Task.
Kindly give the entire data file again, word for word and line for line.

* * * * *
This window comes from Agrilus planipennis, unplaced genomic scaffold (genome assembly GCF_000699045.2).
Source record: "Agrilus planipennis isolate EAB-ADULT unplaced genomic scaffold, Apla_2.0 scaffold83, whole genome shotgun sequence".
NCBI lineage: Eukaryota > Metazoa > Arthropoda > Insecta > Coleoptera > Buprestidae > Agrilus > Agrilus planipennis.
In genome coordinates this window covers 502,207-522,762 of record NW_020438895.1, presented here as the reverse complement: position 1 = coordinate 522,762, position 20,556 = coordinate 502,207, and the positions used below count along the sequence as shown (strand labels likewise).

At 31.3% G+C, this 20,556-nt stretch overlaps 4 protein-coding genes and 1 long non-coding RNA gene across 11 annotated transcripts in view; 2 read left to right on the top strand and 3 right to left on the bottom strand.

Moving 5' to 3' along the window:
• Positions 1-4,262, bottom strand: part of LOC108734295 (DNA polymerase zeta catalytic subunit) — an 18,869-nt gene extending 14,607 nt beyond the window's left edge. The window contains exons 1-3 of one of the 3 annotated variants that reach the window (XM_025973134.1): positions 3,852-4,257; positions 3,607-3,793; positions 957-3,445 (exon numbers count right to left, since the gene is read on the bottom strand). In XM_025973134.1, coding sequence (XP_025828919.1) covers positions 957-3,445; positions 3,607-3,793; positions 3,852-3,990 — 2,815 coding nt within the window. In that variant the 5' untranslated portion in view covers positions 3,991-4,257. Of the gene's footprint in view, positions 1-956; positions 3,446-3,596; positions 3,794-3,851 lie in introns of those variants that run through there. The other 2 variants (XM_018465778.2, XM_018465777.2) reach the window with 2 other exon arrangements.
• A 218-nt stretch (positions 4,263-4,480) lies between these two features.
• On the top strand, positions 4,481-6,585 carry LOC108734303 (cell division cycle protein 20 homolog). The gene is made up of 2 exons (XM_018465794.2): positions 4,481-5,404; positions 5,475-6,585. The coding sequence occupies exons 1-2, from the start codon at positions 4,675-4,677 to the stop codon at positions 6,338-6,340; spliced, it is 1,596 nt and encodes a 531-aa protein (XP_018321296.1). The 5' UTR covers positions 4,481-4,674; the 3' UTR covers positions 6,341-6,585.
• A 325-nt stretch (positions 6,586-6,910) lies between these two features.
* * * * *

This window comes from Agrilus planipennis, unplaced genomic scaffold (genome assembly GCF_000699045.2).
Source record: "Agrilus planipennis isolate EAB-ADULT unplaced genomic scaffold, Apla_2.0 scaffold83, whole genome shotgun sequence".
NCBI lineage: Eukaryota > Metazoa > Arthropoda > Insecta > Coleoptera > Buprestidae > Agrilus > Agrilus planipennis.
In genome coordinates this window covers 502,207-522,762 of record NW_020438895.1, presented here as the reverse complement: position 1 = coordinate 522,762, position 20,556 = coordinate 502,207, and the positions used below count along the sequence as shown (strand labels likewise).

At 31.3% G+C, this 20,556-nt stretch overlaps 4 protein-coding genes and 1 long non-coding RNA gene across 11 annotated transcripts in view; 2 read left to right on the top strand and 3 right to left on the bottom strand.

Moving 5' to 3' along the window:
• Positions 1-4,262, bottom strand: part of LOC108734295 (DNA polymerase zeta catalytic subunit) — an 18,869-nt gene extending 14,607 nt beyond the window's left edge. The window contains exons 1-3 of one of the 3 annotated variants that reach the window (XM_025973134.1): positions 3,852-4,257; positions 3,607-3,793; positions 957-3,445 (exon numbers count right to left, since the gene is read on the bottom strand). In XM_025973134.1, coding sequence (XP_025828919.1) covers positions 957-3,445; positions 3,607-3,793; positions 3,852-3,990 — 2,815 coding nt within the window. In that variant the 5' untranslated portion in view covers positions 3,991-4,257. Of the gene's footprint in view, positions 1-956; positions 3,446-3,596; positions 3,794-3,851 lie in introns of those variants that run through there. The other 2 variants (XM_018465778.2, XM_018465777.2) reach the window with 2 other exon arrangements.
• A 218-nt stretch (positions 4,263-4,480) lies between these two features.
• On the top strand, positions 4,481-6,585 carry LOC108734303 (cell division cycle protein 20 homolog). The gene is made up of 2 exons (XM_018465794.2): positions 4,481-5,404; positions 5,475-6,585. The coding sequence occupies exons 1-2, from the start codon at positions 4,675-4,677 to the stop codon at positions 6,338-6,340; spliced, it is 1,596 nt and encodes a 531-aa protein (XP_018321296.1). The 5' UTR covers positions 4,481-4,674; the 3' UTR covers positions 6,341-6,585.
• A 325-nt stretch (positions 6,586-6,910) lies between these two features.